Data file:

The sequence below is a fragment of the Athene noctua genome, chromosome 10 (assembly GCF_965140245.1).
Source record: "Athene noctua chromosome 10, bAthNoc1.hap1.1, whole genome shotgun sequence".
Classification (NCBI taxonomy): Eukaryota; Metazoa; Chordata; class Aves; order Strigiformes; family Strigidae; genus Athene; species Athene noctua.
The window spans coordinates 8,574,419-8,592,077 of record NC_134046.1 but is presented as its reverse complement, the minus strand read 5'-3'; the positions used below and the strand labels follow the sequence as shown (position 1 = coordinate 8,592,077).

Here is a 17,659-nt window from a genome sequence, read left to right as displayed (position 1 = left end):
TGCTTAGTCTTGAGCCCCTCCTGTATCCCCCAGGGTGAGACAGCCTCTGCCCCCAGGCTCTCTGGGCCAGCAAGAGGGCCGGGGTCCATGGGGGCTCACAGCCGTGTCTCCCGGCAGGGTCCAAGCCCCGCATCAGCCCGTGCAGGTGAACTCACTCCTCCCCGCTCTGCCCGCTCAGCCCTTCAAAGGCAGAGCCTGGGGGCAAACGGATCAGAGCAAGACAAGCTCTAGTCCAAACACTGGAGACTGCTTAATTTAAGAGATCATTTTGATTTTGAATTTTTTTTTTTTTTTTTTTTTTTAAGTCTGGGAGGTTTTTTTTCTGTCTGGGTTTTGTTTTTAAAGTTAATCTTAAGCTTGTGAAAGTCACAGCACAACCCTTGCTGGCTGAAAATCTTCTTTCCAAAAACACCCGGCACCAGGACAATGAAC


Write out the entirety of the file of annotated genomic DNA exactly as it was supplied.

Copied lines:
The sequence below is a fragment of the Athene noctua genome, chromosome 10 (assembly GCF_965140245.1).
Source record: "Athene noctua chromosome 10, bAthNoc1.hap1.1, whole genome shotgun sequence".
Classification (NCBI taxonomy): Eukaryota; Metazoa; Chordata; class Aves; order Strigiformes; family Strigidae; genus Athene; species Athene noctua.
The window spans coordinates 8,574,419-8,592,077 of record NC_134046.1 but is presented as its reverse complement, the minus strand read 5'-3'; the positions used below and the strand labels follow the sequence as shown (position 1 = coordinate 8,592,077).

Here is a 17,659-nt window from a genome sequence, read left to right as displayed (position 1 = left end):
TGCTTAGTCTTGAGCCCCTCCTGTATCCCCCAGGGTGAGACAGCCTCTGCCCCCAGGCTCTCTGGGCCAGCAAGAGGGCCGGGGTCCATGGGGGCTCACAGCCGTGTCTCCCGGCAGGGTCCAAGCCCCGCATCAGCCCGTGCAGGTGAACTCACTCCTCCCCGCTCTGCCCGCTCAGCCCTTCAAAGGCAGAGCCTGGGGGCAAACGGATCAGAGCAAGACAAGCTCTAGTCCAAACACTGGAGACTGCTTAATTTAAGAGATCATTTTGATTTTGAATTTTTTTTTTTTTTTTTTTTTTTAAGTCTGGGAGGTTTTTTTTCTGTCTGGGTTTTGTTTTTAAAGTTAATCTTAAGCTTGTGAAAGTCACAGCACAACCCTTGCTGGCTGAAAATCTTCTTTCCAAAAACACCCGGCACCAGGACAATGAAC